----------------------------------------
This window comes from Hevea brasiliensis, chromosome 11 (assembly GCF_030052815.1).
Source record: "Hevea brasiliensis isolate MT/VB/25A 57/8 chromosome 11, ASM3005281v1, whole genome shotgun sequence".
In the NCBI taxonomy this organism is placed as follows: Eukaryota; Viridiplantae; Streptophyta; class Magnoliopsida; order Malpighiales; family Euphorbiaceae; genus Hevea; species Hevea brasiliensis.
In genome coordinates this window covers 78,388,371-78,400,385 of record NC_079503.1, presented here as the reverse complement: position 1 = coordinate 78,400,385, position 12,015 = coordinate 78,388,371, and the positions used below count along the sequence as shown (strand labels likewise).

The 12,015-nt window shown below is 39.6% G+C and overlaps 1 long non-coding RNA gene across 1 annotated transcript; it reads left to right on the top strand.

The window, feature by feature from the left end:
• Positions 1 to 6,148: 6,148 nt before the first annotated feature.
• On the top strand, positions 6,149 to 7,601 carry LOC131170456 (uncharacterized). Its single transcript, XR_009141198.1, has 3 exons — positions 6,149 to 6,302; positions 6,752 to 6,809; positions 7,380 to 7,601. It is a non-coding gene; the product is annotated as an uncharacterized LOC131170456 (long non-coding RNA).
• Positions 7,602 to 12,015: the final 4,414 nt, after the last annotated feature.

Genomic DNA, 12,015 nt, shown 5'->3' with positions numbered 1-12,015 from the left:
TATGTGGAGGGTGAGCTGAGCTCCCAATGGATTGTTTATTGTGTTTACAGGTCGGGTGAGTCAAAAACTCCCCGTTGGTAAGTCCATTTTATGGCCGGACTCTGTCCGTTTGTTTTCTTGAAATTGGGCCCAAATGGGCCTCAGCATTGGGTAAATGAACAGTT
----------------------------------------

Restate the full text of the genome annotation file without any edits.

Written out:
This window comes from Hevea brasiliensis, chromosome 11 (assembly GCF_030052815.1).
Source record: "Hevea brasiliensis isolate MT/VB/25A 57/8 chromosome 11, ASM3005281v1, whole genome shotgun sequence".
In the NCBI taxonomy this organism is placed as follows: Eukaryota; Viridiplantae; Streptophyta; class Magnoliopsida; order Malpighiales; family Euphorbiaceae; genus Hevea; species Hevea brasiliensis.
In genome coordinates this window covers 78,388,371-78,400,385 of record NC_079503.1, presented here as the reverse complement: position 1 = coordinate 78,400,385, position 12,015 = coordinate 78,388,371, and the positions used below count along the sequence as shown (strand labels likewise).

The 12,015-nt window shown below is 39.6% G+C and overlaps 1 long non-coding RNA gene across 1 annotated transcript; it reads left to right on the top strand.

The window, feature by feature from the left end:
• Positions 1 to 6,148: 6,148 nt before the first annotated feature.
• On the top strand, positions 6,149 to 7,601 carry LOC131170456 (uncharacterized). Its single transcript, XR_009141198.1, has 3 exons — positions 6,149 to 6,302; positions 6,752 to 6,809; positions 7,380 to 7,601. It is a non-coding gene; the product is annotated as an uncharacterized LOC131170456 (long non-coding RNA).
• Positions 7,602 to 12,015: the final 4,414 nt, after the last annotated feature.

Genomic DNA, 12,015 nt, shown 5'->3' with positions numbered 1-12,015 from the left:
TATGTGGAGGGTGAGCTGAGCTCCCAATGGATTGTTTATTGTGTTTACAGGTCGGGTGAGTCAAAAACTCCCCGTTGGTAAGTCCATTTTATGGCCGGACTCTGTCCGTTTGTTTTCTTGAAATTGGGCCCAAATGGGCCTCAGCATTGGGTAAATGAACAGTT